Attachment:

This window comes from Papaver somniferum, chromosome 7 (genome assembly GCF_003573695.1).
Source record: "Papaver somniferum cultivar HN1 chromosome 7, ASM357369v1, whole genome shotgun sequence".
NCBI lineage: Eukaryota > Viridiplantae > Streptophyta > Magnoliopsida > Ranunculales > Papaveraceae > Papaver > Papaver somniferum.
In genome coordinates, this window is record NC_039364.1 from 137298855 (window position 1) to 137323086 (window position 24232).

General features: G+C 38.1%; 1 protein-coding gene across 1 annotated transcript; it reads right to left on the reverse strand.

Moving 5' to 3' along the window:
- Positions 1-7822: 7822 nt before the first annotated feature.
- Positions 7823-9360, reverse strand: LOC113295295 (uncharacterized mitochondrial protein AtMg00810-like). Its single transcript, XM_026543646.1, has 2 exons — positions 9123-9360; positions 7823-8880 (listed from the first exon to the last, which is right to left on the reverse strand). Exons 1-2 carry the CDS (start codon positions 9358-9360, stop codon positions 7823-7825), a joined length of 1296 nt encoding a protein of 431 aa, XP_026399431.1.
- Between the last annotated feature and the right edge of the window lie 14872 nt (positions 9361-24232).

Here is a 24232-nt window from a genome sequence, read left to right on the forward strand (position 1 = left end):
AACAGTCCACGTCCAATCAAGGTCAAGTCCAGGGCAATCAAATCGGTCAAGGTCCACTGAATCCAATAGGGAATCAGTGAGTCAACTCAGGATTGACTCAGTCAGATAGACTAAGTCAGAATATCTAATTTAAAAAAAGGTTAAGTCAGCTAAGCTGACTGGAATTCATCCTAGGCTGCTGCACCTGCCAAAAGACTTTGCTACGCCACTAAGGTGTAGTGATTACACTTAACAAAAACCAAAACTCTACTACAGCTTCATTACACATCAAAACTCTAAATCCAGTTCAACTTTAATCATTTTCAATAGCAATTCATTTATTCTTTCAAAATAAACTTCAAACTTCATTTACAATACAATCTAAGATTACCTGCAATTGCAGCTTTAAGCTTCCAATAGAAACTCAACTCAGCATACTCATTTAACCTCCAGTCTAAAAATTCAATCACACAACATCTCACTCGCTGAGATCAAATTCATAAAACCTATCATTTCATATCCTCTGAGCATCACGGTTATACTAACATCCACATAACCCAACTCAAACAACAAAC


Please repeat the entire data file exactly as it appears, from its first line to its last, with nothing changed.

This window comes from Papaver somniferum, chromosome 7 (genome assembly GCF_003573695.1).
Source record: "Papaver somniferum cultivar HN1 chromosome 7, ASM357369v1, whole genome shotgun sequence".
NCBI lineage: Eukaryota > Viridiplantae > Streptophyta > Magnoliopsida > Ranunculales > Papaveraceae > Papaver > Papaver somniferum.
In genome coordinates, this window is record NC_039364.1 from 137298855 (window position 1) to 137323086 (window position 24232).

General features: G+C 38.1%; 1 protein-coding gene across 1 annotated transcript; it reads right to left on the reverse strand.

Moving 5' to 3' along the window:
- Positions 1-7822: 7822 nt before the first annotated feature.
- Positions 7823-9360, reverse strand: LOC113295295 (uncharacterized mitochondrial protein AtMg00810-like). Its single transcript, XM_026543646.1, has 2 exons — positions 9123-9360; positions 7823-8880 (listed from the first exon to the last, which is right to left on the reverse strand). Exons 1-2 carry the CDS (start codon positions 9358-9360, stop codon positions 7823-7825), a joined length of 1296 nt encoding a protein of 431 aa, XP_026399431.1.
- Between the last annotated feature and the right edge of the window lie 14872 nt (positions 9361-24232).

Here is a 24232-nt window from a genome sequence, read left to right on the forward strand (position 1 = left end):
AACAGTCCACGTCCAATCAAGGTCAAGTCCAGGGCAATCAAATCGGTCAAGGTCCACTGAATCCAATAGGGAATCAGTGAGTCAACTCAGGATTGACTCAGTCAGATAGACTAAGTCAGAATATCTAATTTAAAAAAAGGTTAAGTCAGCTAAGCTGACTGGAATTCATCCTAGGCTGCTGCACCTGCCAAAAGACTTTGCTACGCCACTAAGGTGTAGTGATTACACTTAACAAAAACCAAAACTCTACTACAGCTTCATTACACATCAAAACTCTAAATCCAGTTCAACTTTAATCATTTTCAATAGCAATTCATTTATTCTTTCAAAATAAACTTCAAACTTCATTTACAATACAATCTAAGATTACCTGCAATTGCAGCTTTAAGCTTCCAATAGAAACTCAACTCAGCATACTCATTTAACCTCCAGTCTAAAAATTCAATCACACAACATCTCACTCGCTGAGATCAAATTCATAAAACCTATCATTTCATATCCTCTGAGCATCACGGTTATACTAACATCCACATAACCCAACTCAAACAACAAAC